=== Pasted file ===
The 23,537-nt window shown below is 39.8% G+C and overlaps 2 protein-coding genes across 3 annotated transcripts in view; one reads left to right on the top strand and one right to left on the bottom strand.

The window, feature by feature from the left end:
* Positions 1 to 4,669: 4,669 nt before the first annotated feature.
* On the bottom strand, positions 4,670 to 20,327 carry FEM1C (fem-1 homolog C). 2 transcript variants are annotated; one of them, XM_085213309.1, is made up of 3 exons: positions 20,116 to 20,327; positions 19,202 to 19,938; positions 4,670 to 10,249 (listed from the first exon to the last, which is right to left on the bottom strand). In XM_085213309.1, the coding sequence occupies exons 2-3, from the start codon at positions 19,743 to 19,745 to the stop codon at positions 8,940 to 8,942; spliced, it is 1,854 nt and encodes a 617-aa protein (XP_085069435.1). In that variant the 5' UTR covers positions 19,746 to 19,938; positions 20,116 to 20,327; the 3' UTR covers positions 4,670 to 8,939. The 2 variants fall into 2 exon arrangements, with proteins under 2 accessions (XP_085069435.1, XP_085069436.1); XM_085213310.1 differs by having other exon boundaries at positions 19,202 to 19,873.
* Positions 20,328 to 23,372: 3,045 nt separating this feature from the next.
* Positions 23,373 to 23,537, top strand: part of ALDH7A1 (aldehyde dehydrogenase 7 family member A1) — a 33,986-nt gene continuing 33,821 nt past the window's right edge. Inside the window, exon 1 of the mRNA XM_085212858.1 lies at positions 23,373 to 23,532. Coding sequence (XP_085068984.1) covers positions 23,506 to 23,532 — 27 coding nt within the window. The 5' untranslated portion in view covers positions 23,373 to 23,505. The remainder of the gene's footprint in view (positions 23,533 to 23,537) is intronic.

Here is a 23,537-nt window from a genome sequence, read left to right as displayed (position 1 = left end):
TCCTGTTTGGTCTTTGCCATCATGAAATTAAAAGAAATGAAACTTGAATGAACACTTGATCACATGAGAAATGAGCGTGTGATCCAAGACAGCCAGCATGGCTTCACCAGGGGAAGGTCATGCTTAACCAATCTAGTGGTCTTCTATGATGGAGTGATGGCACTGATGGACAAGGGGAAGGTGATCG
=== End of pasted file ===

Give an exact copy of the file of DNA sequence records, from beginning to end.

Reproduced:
The 23,537-nt window shown below is 39.8% G+C and overlaps 2 protein-coding genes across 3 annotated transcripts in view; one reads left to right on the top strand and one right to left on the bottom strand.

The window, feature by feature from the left end:
* Positions 1 to 4,669: 4,669 nt before the first annotated feature.
* On the bottom strand, positions 4,670 to 20,327 carry FEM1C (fem-1 homolog C). 2 transcript variants are annotated; one of them, XM_085213309.1, is made up of 3 exons: positions 20,116 to 20,327; positions 19,202 to 19,938; positions 4,670 to 10,249 (listed from the first exon to the last, which is right to left on the bottom strand). In XM_085213309.1, the coding sequence occupies exons 2-3, from the start codon at positions 19,743 to 19,745 to the stop codon at positions 8,940 to 8,942; spliced, it is 1,854 nt and encodes a 617-aa protein (XP_085069435.1). In that variant the 5' UTR covers positions 19,746 to 19,938; positions 20,116 to 20,327; the 3' UTR covers positions 4,670 to 8,939. The 2 variants fall into 2 exon arrangements, with proteins under 2 accessions (XP_085069435.1, XP_085069436.1); XM_085213310.1 differs by having other exon boundaries at positions 19,202 to 19,873.
* Positions 20,328 to 23,372: 3,045 nt separating this feature from the next.
* Positions 23,373 to 23,537, top strand: part of ALDH7A1 (aldehyde dehydrogenase 7 family member A1) — a 33,986-nt gene continuing 33,821 nt past the window's right edge. Inside the window, exon 1 of the mRNA XM_085212858.1 lies at positions 23,373 to 23,532. Coding sequence (XP_085068984.1) covers positions 23,506 to 23,532 — 27 coding nt within the window. The 5' untranslated portion in view covers positions 23,373 to 23,505. The remainder of the gene's footprint in view (positions 23,533 to 23,537) is intronic.

Here is a 23,537-nt window from a genome sequence, read left to right as displayed (position 1 = left end):
TCCTGTTTGGTCTTTGCCATCATGAAATTAAAAGAAATGAAACTTGAATGAACACTTGATCACATGAGAAATGAGCGTGTGATCCAAGACAGCCAGCATGGCTTCACCAGGGGAAGGTCATGCTTAACCAATCTAGTGGTCTTCTATGATGGAGTGATGGCACTGATGGACAAGGGGAAGGTGATCG